Charlotte (AFP) - Were they exercising their constitutional rights, or recklessly asserting their white privilege? The couple who brandished guns at protesters and were rewarded with speaking slots at the Republican convention embody the culture wars gripping America.
And in their few minutes in the TV spotlight they painted a dangerous, dark vision of America, where suburbanites will be under threat if President Donald Trump is not re-elected.
Mark and Patricia McCloskey made world headlines in late June when they pointed guns at Black Lives Matter protesters peacefully marching past their columned mansion on a private St. Louis street as part of demonstrations against racial injustice.
Video of the barefoot couple went viral, and the McCloskeys, both in their early sixties, were charged with felony unlawful use of weapons.
The McCloskeys have become key exhibits in a tense national debate involving race and the widening socio-economic divides, and Trump invited them to speak Monday on his party's largely virtual convention's opening night.
Instead of arguing in good faith about American gun rights, they parroted the president's fearful messaging that a Biden administration would unleash an invasion of the suburbs.
"What you saw happen to us could just as easily happen to any of you who are watching from quiet neighborhoods around our country," Patricia McCloskey, sitting next to her husband, warned viewers in video remarks.
"Make no mistake: No matter where you live, your family will not be safe in the radical Democrats' America."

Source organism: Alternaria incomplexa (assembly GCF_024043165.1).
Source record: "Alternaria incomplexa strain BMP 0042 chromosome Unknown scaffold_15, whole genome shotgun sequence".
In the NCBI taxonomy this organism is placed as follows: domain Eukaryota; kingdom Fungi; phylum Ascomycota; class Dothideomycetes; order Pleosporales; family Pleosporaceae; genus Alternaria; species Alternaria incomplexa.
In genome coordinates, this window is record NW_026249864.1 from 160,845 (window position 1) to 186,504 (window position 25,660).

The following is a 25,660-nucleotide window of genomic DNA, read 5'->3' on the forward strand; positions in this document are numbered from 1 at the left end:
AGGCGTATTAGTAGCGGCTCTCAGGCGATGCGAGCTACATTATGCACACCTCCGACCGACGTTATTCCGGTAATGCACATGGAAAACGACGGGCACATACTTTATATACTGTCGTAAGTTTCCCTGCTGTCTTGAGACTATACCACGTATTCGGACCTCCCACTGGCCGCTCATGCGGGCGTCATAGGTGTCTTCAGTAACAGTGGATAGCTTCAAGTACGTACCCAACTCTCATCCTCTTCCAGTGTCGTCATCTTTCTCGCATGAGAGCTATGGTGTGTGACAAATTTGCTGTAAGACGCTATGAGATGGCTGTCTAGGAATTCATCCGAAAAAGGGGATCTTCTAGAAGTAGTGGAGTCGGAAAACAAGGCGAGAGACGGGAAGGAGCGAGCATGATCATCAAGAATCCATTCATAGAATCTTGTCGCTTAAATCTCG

The decision to feature them at the convention has drawn both praise and revulsion.
The McCloskeys are law-abiding heroes to those who see them as die-hard supporters of 2nd Amendment gun rights defending their home against potential trespassers.
But many view them as villains -- wealthy white lawyers who threatened violence against people who did not look like them.
'We did nothing wrong'
"I thought we were going to die," Mark McCloskey told Kimberly Guilfoyle, a senior advisor to the Trump campaign, on her podcast last month. "We did nothing wrong and we're not going to back down."
The confrontation occurred during a wave of demonstrations over police brutality and racism prompted by the police killing in Minneapolis of an unarmed black man, George Floyd.
Trump has branded himself the "law and order" president in a bid to claw back ground against Democrat Joe Biden, who leads in polling.
The president has openly warned that Biden policies on low-income housing would "destroy suburbia" -- comments that Democratic Senator Cory Booker, who is black, deemed "blatantly racist."
The McCloskeys live in the wealthy enclave of Central West End, 10 miles (16 kilometers) from Ferguson, Missouri, the majority-black community where riots erupted in 2014 after a white policeman shot and killed 18-year-old African American Michael Brown.
"They are not satisfied with spreading the chaos and violence into our communities, they want to abolish the suburbs altogether by ending single-family home zoning," Patricia told the convention.
The McCloskeys are known to flex their legal muscles against multiple parties.
According to the St. Louis Post-Dispatch, they have sued relatives for defamation and neighbors for altering a road, filed squatter's rights for land they have hostilely occupied, and destroyed bee hives placed outside their mansion by a Jewish congregation whose children were preparing to harvest the honey for Rosh Hashanah.